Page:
should they object to covering their medical bills the same
For a year and a half now, every patient who enters our office
has been handed a letter (see Figure 1) at the check-in desk
explaining our new policy: We will ask for a credit card number on
which any outstanding balances will be billed. At the bottom is a
brief consent for the patient to sign and a place to write the
credit card number and expiration date.
Figure 1. Letter for patients
To Our Patients:
As you know if you have ever checked into a hotel or rented a
car, the first thing you are asked for is a credit card, which is
imprinted and later used to pay your bill. This is an advantage for
both you and the hotel or rental company, since it makes checkout
easier, faster, and more efficient.
We have implemented a similar policy. You will be asked for a
credit card number at the time you check in and the information
will be held securely until your insurances have paid their portion
and notified us of the amount of your share. At that time, any
remaining balance owed by you will be charged to your credit card,
and a copy of the charge will be mailed to you.
This will be an advantage to you, since you will no longer have
to write out and mail us checks. It will be an advantage to us as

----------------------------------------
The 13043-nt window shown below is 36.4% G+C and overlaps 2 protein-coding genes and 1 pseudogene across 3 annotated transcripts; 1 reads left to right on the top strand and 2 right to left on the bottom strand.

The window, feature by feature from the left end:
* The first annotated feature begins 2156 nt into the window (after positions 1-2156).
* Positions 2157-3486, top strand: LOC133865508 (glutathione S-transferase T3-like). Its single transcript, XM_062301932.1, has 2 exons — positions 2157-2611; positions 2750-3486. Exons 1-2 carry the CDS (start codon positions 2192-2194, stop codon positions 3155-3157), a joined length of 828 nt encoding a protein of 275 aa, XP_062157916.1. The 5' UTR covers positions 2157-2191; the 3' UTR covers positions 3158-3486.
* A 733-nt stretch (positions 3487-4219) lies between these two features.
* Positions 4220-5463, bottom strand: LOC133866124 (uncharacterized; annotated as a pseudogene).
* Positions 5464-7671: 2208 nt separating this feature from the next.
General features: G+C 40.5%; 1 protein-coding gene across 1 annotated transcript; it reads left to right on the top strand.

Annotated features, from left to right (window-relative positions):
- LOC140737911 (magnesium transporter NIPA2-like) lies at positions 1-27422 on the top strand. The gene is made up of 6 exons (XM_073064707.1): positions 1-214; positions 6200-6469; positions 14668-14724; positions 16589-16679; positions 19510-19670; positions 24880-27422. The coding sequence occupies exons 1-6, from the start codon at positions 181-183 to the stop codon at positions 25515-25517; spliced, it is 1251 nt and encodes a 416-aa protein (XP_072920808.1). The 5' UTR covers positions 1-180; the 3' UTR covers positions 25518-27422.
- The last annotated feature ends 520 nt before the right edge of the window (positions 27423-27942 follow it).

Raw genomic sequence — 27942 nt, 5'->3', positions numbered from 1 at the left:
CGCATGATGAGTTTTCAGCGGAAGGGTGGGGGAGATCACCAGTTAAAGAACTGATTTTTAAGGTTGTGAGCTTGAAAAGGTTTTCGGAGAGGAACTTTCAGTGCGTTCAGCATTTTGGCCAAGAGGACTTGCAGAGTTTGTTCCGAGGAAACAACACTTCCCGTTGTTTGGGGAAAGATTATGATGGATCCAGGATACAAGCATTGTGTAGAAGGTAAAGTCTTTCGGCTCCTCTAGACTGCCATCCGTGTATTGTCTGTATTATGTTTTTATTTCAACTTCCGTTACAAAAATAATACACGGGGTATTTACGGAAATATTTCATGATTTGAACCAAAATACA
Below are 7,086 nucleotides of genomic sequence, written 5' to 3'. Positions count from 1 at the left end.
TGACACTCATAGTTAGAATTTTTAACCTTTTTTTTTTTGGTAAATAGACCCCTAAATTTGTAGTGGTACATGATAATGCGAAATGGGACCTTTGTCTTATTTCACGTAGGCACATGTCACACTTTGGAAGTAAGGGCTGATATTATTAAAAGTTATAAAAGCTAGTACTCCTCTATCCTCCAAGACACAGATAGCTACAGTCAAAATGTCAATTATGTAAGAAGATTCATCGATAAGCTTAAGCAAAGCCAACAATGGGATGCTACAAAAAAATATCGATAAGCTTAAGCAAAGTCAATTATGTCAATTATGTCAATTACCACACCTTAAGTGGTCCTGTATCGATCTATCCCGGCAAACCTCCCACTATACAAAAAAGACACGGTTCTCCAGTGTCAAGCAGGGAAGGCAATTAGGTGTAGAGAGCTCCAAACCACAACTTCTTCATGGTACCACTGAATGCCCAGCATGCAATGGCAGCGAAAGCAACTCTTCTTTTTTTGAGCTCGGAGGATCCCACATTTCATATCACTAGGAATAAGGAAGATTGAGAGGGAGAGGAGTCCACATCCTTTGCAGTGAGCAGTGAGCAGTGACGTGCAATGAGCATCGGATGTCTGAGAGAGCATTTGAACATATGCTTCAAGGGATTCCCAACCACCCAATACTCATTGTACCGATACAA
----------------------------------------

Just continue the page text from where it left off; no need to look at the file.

well, since it will greatly decrease the number of statements that
we have to generate and send out. The combination will benefit
everybody in helping to keep the cost of health care down.
This in no way will compromise your ability to dispute a charge
or question your insurance company's determination of payment.
Co-pays due at the time of the visit will, of course, still be
due at the time of the visit.
If you have any questions about this payment method, do not
hesitate to ask.
The Belleville Dermatology Center, PA
I authorize The Belleville Dermatology Center, PA to charge
outstanding balances on my account to the following credit
Visa MasterCard American Express Other:_______________
Account number ____________ Expiration date
Name on card (please print) _____________________________
Signature ____________________ Date____________________
For the first year it was optional, but starting this past
January, it became mandatory. Why? Because in only a year our